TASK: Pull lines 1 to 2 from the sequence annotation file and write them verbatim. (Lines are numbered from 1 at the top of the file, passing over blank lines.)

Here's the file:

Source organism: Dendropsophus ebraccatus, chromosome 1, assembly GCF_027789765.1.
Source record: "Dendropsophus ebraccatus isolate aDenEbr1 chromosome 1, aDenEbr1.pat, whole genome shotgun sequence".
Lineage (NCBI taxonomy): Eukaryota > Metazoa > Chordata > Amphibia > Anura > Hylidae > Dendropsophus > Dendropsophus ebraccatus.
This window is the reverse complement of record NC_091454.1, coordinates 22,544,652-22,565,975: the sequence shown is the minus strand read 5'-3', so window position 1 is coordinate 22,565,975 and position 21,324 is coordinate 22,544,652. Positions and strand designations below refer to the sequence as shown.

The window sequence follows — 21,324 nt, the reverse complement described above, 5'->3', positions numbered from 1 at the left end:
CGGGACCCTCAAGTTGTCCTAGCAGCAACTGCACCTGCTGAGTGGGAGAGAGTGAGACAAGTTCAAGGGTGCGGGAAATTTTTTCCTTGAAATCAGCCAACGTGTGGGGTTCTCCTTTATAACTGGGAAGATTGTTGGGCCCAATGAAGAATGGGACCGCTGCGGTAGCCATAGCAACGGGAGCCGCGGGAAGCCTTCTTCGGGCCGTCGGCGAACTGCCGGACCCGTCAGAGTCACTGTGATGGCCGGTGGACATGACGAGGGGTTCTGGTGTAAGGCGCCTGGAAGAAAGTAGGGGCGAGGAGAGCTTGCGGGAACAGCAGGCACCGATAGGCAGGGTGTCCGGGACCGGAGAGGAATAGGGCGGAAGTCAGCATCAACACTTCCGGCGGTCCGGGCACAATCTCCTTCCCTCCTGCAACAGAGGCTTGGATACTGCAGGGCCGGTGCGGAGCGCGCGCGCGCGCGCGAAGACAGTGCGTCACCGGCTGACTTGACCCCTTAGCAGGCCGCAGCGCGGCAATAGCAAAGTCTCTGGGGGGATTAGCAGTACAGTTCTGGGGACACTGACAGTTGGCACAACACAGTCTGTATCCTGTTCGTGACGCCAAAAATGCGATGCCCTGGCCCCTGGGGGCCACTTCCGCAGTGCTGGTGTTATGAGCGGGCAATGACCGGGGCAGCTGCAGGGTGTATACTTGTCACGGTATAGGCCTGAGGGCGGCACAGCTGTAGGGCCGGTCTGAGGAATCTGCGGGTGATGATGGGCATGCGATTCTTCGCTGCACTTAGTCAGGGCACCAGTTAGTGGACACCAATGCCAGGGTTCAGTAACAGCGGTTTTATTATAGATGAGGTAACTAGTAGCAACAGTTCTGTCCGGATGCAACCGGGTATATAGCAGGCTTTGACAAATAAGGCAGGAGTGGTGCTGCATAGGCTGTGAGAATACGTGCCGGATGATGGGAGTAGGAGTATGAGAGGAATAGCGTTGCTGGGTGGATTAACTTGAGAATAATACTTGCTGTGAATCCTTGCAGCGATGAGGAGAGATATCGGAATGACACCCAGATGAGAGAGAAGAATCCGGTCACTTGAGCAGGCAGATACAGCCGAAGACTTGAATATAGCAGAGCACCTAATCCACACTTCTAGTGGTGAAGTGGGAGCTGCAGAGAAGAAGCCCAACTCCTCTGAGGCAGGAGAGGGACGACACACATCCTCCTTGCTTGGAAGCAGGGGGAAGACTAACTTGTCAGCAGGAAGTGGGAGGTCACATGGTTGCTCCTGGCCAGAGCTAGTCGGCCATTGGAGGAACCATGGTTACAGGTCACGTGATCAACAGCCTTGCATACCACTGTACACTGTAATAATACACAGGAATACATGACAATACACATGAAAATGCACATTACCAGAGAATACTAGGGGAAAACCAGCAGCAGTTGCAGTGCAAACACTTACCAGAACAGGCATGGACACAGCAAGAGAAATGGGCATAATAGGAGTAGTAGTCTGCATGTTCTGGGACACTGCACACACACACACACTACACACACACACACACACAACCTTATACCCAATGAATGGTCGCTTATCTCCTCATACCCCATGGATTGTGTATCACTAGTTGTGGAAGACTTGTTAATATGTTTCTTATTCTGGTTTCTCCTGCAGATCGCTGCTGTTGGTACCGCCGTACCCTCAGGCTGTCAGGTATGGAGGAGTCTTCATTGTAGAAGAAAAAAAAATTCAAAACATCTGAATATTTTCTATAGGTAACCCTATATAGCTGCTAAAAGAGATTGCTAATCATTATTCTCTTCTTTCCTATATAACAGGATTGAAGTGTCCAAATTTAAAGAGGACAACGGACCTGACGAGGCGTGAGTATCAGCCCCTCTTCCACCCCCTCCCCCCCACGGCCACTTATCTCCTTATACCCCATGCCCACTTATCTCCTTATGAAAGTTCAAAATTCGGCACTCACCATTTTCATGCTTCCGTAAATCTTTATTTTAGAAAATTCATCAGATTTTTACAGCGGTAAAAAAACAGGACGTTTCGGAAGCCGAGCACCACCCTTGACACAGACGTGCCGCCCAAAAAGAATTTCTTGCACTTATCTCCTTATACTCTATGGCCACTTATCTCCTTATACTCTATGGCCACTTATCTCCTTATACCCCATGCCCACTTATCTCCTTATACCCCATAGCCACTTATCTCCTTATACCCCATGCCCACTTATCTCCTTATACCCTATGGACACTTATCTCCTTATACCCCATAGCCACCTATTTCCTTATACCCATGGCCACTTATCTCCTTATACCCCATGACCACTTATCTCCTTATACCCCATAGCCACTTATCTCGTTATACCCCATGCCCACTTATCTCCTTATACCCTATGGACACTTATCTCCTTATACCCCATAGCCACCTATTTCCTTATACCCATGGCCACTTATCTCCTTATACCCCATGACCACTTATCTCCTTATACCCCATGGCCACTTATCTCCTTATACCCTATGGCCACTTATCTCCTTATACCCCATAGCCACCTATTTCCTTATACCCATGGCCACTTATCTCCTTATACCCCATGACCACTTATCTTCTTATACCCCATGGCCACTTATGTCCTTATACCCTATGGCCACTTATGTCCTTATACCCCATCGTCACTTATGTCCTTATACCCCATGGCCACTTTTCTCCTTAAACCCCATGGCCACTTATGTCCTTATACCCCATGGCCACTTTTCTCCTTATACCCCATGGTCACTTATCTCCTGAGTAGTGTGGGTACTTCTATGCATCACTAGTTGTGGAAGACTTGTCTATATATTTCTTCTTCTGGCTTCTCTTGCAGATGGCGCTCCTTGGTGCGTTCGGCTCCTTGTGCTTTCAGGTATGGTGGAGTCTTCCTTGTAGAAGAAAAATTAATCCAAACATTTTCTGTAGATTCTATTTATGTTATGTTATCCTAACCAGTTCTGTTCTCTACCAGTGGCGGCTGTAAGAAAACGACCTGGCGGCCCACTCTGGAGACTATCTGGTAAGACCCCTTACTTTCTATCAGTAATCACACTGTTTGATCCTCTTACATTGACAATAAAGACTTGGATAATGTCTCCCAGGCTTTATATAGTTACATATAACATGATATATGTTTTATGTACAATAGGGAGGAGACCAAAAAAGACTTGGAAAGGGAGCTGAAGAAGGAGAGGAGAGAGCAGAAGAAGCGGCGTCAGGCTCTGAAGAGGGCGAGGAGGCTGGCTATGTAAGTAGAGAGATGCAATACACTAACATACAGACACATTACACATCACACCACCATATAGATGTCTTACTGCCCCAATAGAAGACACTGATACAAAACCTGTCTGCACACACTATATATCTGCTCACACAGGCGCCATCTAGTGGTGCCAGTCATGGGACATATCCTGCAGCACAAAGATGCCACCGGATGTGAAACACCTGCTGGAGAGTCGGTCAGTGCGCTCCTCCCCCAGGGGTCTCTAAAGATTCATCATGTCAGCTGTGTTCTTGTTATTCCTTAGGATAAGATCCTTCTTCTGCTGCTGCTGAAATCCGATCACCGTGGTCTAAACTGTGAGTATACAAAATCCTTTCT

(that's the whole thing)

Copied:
Source organism: Dendropsophus ebraccatus, chromosome 1, assembly GCF_027789765.1.
Source record: "Dendropsophus ebraccatus isolate aDenEbr1 chromosome 1, aDenEbr1.pat, whole genome shotgun sequence".